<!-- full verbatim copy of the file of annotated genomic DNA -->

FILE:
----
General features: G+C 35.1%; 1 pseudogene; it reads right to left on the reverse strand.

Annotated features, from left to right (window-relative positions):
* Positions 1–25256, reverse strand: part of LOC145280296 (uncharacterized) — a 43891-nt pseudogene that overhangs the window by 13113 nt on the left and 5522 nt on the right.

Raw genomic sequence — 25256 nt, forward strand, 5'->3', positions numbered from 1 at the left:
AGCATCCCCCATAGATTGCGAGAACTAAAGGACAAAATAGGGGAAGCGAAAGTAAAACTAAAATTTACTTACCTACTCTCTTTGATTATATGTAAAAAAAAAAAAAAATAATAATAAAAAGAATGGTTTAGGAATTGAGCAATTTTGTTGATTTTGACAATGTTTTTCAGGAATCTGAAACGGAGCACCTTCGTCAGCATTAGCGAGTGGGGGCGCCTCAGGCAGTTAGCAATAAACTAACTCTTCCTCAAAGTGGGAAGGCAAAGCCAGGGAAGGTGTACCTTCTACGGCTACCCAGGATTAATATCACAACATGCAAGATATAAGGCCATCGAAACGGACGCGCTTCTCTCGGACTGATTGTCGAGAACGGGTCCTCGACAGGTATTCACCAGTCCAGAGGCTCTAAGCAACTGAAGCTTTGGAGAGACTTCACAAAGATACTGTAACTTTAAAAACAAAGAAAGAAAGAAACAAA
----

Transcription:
General features: G+C 35.1%; 1 pseudogene; it reads right to left on the reverse strand.

Annotated features, from left to right (window-relative positions):
* Positions 1–25256, reverse strand: part of LOC145280296 (uncharacterized) — a 43891-nt pseudogene that overhangs the window by 13113 nt on the left and 5522 nt on the right.

Raw genomic sequence — 25256 nt, forward strand, 5'->3', positions numbered from 1 at the left:
AGCATCCCCCATAGATTGCGAGAACTAAAGGACAAAATAGGGGAAGCGAAAGTAAAACTAAAATTTACTTACCTACTCTCTTTGATTATATGTAAAAAAAAAAAAAAATAATAATAAAAAGAATGGTTTAGGAATTGAGCAATTTTGTTGATTTTGACAATGTTTTTCAGGAATCTGAAACGGAGCACCTTCGTCAGCATTAGCGAGTGGGGGCGCCTCAGGCAGTTAGCAATAAACTAACTCTTCCTCAAAGTGGGAAGGCAAAGCCAGGGAAGGTGTACCTTCTACGGCTACCCAGGATTAATATCACAACATGCAAGATATAAGGCCATCGAAACGGACGCGCTTCTCTCGGACTGATTGTCGAGAACGGGTCCTCGACAGGTATTCACCAGTCCAGAGGCTCTAAGCAACTGAAGCTTTGGAGAGACTTCACAAAGATACTGTAACTTTAAAAACAAAGAAAGAAAGAAACAAA